Rapid eye movement or REM sleep actively converts waking experiences into lasting memories and abilities in young brains, reports a new study from Washington State University Spokane. The finding broadens the understanding of children’s sleep needs and calls into question the increasing use of REM-disrupting medications such as stimulants and antidepressants.
Professor of medical sciences Marcos Frank said scientists have known that infant animals spend much of their early life in REM sleep, but little was understood about the actual nuts and bolts of REM’s ability to change or recombine memories. Providing new insights, Frank and his colleagues documented the effects of sleep on vision development in young animals. The researchers found that brain circuits change in the visual cortex as animals explore the world around them, but that REM sleep is required to make those changes “stick.”
The scientists showed that the changes are locked in by ERK, an enzyme that is activated only during REM sleep. “REM sleep acts like the chemical developer in old-fashioned photography to make traces of experience more permanent and focused in the brain,” said Frank. “Experience is fragile,” he said. “These traces tend to vanish without REM sleep and the brain basically forgets what it saw.”
Frank said young brains, including those of human children, go through critical periods of plasticity – or remodelling – when vision, speech, language, motor skills, social skills and other higher cognitive functions are developed. The study suggests that during these periods, REM sleep helps growing brains adjust the strength or number of their neuronal connections to match the input they receive from their environment, he said.
In the 1960s, Frank said surgeons noticed that delayed removal of congenital cataracts in children resulted in severe problems such as double vision and the inability to align the eyes. “The visual cortex is very sensitive to information it is receiving and there are critical periods for its development,” he said. “If vision is blocked at these stages, then problems result.”
The study used a model based on that finding to determine the specific effects of REM sleep on vision development. Animals had a patch placed over one eye and their brain activity was monitored both while awake and during sleep. While in REM sleep, the animals were awakened intermittently by gentle tapping on their enclosures. Controls were awakened during non-REM sleep. Analyses showed that normal vision did not develop in animals experiencing a REM sleep deficit. “Without REM sleep, permanent plastic changes to the visual cortex did not occur and the ERK enzyme did not activate,” said Frank.
Previously, the researchers had determined that ERK works by turning neuronal genes into proteins, which solidify the brain changes. Frank was surprised to also discover brain activity patterns occurring in REM sleep that were similar to those seen when the animal was awake. “It’s as if the neurons were dreaming of their waking experience,” he said. “This is the first time these similar events have been reported to occur in the developing brain during REM sleep,” said Frank. “Up till now, there has not been strong evidence to show that waking experience reappears during REM sleep.”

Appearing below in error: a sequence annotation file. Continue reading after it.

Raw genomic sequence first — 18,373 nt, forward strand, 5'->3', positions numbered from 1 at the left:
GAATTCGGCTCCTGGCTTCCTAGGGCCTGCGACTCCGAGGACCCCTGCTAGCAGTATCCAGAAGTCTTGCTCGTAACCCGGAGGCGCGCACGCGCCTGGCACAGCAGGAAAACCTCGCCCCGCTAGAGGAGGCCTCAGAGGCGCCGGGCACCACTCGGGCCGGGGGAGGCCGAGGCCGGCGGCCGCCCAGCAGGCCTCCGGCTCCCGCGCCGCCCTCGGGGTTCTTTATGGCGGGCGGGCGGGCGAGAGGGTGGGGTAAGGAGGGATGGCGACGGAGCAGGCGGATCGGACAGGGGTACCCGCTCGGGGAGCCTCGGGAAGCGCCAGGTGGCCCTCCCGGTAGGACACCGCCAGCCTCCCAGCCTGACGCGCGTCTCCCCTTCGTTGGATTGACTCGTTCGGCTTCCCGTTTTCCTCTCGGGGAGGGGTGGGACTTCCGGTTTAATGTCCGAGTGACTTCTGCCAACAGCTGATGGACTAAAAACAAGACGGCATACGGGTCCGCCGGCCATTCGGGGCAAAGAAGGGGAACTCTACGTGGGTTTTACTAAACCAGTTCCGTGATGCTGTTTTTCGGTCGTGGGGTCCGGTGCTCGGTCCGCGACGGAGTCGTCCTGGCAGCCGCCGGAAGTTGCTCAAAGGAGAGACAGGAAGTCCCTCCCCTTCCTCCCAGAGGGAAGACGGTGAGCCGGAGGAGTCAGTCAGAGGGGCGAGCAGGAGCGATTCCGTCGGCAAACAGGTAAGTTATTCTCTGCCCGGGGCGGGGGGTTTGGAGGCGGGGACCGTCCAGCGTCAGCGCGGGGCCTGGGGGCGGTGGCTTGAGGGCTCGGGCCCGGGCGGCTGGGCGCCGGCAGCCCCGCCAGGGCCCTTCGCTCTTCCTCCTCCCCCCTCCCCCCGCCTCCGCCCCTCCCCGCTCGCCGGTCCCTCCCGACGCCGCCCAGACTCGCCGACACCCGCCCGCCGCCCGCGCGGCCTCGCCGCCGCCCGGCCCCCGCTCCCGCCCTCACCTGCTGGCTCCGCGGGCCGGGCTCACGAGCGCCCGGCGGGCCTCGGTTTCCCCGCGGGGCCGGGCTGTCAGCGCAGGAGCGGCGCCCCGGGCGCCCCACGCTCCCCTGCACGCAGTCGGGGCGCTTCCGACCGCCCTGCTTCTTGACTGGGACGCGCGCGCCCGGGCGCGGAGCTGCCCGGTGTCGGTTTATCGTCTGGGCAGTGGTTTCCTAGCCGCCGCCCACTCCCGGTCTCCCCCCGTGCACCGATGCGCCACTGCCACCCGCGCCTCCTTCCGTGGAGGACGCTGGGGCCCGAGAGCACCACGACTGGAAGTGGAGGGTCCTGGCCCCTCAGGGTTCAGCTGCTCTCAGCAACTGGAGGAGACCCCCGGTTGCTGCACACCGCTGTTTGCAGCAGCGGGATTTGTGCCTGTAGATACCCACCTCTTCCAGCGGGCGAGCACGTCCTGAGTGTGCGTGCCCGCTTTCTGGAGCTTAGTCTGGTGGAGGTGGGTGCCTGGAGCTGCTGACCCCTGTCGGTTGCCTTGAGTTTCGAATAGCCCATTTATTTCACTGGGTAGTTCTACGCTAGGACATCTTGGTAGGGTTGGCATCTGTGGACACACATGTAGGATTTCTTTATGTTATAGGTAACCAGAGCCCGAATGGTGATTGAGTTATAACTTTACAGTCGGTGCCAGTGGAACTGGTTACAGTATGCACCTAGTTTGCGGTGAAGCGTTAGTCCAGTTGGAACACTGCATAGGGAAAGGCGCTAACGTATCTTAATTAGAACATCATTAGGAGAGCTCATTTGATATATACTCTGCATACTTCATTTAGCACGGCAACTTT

He said REM sleep may be important for the development of other parts of the brain beyond the visual cortex and its effects may continue throughout a lifetime. The study “has big implications for our understanding of sleep in children,” said Frank. “There is a lot of data accumulating that says the amount of sleep a child gets impacts his/her ability to do well in school,” he said. “This study helps explain why this might be – and why we should be cautious about restricting sleep in our children.”
“We know there are different times in a child’s development when sleep needs increase – they are very high in babies but also in adolescents when their brains are changing rapidly,” he said. “Also, it is becoming more common for paediatricians to give compounds that affect brain activity earlier in life – not just Ritalin for attention deficit disorder, but also antidepressants and other drugs,” said Frank. “The fact is, we have very little pre-clinical research data to tell us what these drugs are doing to developing brains in both the short and long term,” he said. “Almost all of these compounds can potentially suppress sleep and REM sleep in particular. REM sleep is very fragile – it can be inhibited by drugs very easily,” he said.
Rapid eye movement sleep is maximal during early life, but its function in the developing brain is unknown. We investigated the role of rapid eye movement sleep in a canonical model of developmental plasticity in vivo (ocular dominance plasticity in the cat) induced by monocular deprivation. Preventing rapid eye movement sleep after monocular deprivation reduced ocular dominance plasticity and inhibited activation of a kinase critical for this plasticity (extracellular signal–regulated kinase). Chronic single-neuron recording in freely behaving cats further revealed that cortical activity during rapid eye movement sleep resembled activity present during monocular deprivation. This corresponded to times of maximal extracellular signal–regulated kinase activation. These findings indicate that rapid eye movement sleep promotes molecular and network adaptations that consolidate waking experience in the developing brain.